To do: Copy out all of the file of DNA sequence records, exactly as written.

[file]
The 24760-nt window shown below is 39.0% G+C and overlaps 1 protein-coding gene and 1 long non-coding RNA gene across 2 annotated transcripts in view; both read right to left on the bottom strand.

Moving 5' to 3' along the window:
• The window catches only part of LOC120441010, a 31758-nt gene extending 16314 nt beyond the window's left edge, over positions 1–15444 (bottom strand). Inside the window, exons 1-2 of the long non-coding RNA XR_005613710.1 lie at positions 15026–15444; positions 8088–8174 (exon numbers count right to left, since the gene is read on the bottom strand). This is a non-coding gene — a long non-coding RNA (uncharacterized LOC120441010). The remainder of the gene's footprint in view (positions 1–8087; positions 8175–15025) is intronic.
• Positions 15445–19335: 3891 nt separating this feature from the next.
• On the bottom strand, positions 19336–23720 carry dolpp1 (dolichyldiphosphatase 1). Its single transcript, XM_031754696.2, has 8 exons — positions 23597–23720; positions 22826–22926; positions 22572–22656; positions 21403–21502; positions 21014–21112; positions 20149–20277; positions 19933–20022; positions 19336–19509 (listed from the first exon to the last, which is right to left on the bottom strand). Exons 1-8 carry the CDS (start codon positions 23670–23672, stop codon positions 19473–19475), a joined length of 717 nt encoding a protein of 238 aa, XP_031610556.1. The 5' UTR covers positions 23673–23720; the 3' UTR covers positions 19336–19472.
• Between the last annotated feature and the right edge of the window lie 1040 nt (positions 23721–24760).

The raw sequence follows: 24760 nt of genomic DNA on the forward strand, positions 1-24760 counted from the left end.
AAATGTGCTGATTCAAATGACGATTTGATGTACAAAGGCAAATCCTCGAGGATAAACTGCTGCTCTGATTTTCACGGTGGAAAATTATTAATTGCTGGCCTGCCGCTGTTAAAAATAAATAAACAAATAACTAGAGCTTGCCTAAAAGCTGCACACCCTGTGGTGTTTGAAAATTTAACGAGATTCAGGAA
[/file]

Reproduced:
The 24760-nt window shown below is 39.0% G+C and overlaps 1 protein-coding gene and 1 long non-coding RNA gene across 2 annotated transcripts in view; both read right to left on the bottom strand.

Moving 5' to 3' along the window:
• The window catches only part of LOC120441010, a 31758-nt gene extending 16314 nt beyond the window's left edge, over positions 1–15444 (bottom strand). Inside the window, exons 1-2 of the long non-coding RNA XR_005613710.1 lie at positions 15026–15444; positions 8088–8174 (exon numbers count right to left, since the gene is read on the bottom strand). This is a non-coding gene — a long non-coding RNA (uncharacterized LOC120441010). The remainder of the gene's footprint in view (positions 1–8087; positions 8175–15025) is intronic.
• Positions 15445–19335: 3891 nt separating this feature from the next.
• On the bottom strand, positions 19336–23720 carry dolpp1 (dolichyldiphosphatase 1). Its single transcript, XM_031754696.2, has 8 exons — positions 23597–23720; positions 22826–22926; positions 22572–22656; positions 21403–21502; positions 21014–21112; positions 20149–20277; positions 19933–20022; positions 19336–19509 (listed from the first exon to the last, which is right to left on the bottom strand). Exons 1-8 carry the CDS (start codon positions 23670–23672, stop codon positions 19473–19475), a joined length of 717 nt encoding a protein of 238 aa, XP_031610556.1. The 5' UTR covers positions 23673–23720; the 3' UTR covers positions 19336–19472.
• Between the last annotated feature and the right edge of the window lie 1040 nt (positions 23721–24760).

The raw sequence follows: 24760 nt of genomic DNA on the forward strand, positions 1-24760 counted from the left end.
AAATGTGCTGATTCAAATGACGATTTGATGTACAAAGGCAAATCCTCGAGGATAAACTGCTGCTCTGATTTTCACGGTGGAAAATTATTAATTGCTGGCCTGCCGCTGTTAAAAATAAATAAACAAATAACTAGAGCTTGCCTAAAAGCTGCACACCCTGTGGTGTTTGAAAATTTAACGAGATTCAGGAA